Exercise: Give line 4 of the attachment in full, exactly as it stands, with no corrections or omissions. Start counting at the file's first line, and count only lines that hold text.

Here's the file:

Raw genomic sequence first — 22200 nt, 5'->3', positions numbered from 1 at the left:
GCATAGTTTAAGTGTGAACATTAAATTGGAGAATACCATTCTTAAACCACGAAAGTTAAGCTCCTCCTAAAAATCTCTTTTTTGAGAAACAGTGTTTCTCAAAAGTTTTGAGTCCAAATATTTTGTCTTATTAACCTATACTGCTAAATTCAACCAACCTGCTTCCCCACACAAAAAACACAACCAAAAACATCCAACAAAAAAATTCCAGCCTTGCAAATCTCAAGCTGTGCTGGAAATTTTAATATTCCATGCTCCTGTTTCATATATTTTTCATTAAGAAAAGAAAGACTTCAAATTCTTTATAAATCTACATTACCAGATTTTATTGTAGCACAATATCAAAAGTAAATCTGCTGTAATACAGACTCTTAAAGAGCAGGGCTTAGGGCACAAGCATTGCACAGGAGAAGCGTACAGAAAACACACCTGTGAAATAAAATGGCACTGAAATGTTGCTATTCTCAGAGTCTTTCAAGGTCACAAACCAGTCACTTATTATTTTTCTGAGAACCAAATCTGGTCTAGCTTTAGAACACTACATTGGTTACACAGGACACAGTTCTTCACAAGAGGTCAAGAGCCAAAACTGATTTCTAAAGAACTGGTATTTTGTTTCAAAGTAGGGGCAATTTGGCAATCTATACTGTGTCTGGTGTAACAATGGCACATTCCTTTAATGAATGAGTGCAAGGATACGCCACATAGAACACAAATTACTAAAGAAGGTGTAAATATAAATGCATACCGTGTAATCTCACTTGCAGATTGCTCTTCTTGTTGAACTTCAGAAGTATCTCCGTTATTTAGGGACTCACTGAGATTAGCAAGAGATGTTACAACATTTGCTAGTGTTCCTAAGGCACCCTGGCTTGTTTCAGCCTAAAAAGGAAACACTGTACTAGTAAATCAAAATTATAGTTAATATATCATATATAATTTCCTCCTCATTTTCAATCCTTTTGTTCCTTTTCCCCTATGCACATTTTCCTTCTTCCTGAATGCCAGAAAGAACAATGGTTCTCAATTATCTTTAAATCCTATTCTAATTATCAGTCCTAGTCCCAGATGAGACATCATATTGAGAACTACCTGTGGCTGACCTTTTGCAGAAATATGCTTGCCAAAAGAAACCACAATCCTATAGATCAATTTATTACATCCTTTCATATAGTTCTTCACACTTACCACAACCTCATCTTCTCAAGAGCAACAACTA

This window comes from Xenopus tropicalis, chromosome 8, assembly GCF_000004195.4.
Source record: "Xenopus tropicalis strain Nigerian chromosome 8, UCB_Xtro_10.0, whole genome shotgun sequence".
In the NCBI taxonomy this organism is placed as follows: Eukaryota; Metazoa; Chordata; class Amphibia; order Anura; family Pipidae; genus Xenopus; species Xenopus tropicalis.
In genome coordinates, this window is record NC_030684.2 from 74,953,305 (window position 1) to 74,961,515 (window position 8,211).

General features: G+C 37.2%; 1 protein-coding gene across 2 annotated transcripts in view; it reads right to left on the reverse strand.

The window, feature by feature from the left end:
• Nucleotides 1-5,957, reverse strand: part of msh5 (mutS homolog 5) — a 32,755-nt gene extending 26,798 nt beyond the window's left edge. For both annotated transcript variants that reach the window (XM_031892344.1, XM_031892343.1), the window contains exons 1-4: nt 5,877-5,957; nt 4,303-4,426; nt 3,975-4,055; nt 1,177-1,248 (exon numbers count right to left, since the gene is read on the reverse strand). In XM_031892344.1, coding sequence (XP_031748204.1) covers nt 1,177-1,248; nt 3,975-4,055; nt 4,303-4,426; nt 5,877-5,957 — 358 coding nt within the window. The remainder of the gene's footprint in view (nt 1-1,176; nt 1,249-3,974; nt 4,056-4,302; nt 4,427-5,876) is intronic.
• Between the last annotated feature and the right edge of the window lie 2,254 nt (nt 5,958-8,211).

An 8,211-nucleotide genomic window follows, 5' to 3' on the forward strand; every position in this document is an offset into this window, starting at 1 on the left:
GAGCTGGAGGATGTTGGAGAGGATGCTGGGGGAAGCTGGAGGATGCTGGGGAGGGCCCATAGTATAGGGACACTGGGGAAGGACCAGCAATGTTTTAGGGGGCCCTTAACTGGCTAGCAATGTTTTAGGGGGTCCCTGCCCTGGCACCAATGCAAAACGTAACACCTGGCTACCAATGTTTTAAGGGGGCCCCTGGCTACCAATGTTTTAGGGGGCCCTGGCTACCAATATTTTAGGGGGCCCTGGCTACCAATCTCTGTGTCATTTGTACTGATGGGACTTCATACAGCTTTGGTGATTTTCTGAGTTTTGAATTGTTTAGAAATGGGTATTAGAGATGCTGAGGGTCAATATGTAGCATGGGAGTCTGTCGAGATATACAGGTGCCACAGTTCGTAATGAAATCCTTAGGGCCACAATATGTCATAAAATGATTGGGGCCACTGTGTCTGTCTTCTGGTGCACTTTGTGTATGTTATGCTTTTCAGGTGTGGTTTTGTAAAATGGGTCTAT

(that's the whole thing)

Source record: "Xenopus tropicalis strain Nigerian chromosome 8, UCB_Xtro_10.0, whole genome shotgun sequence".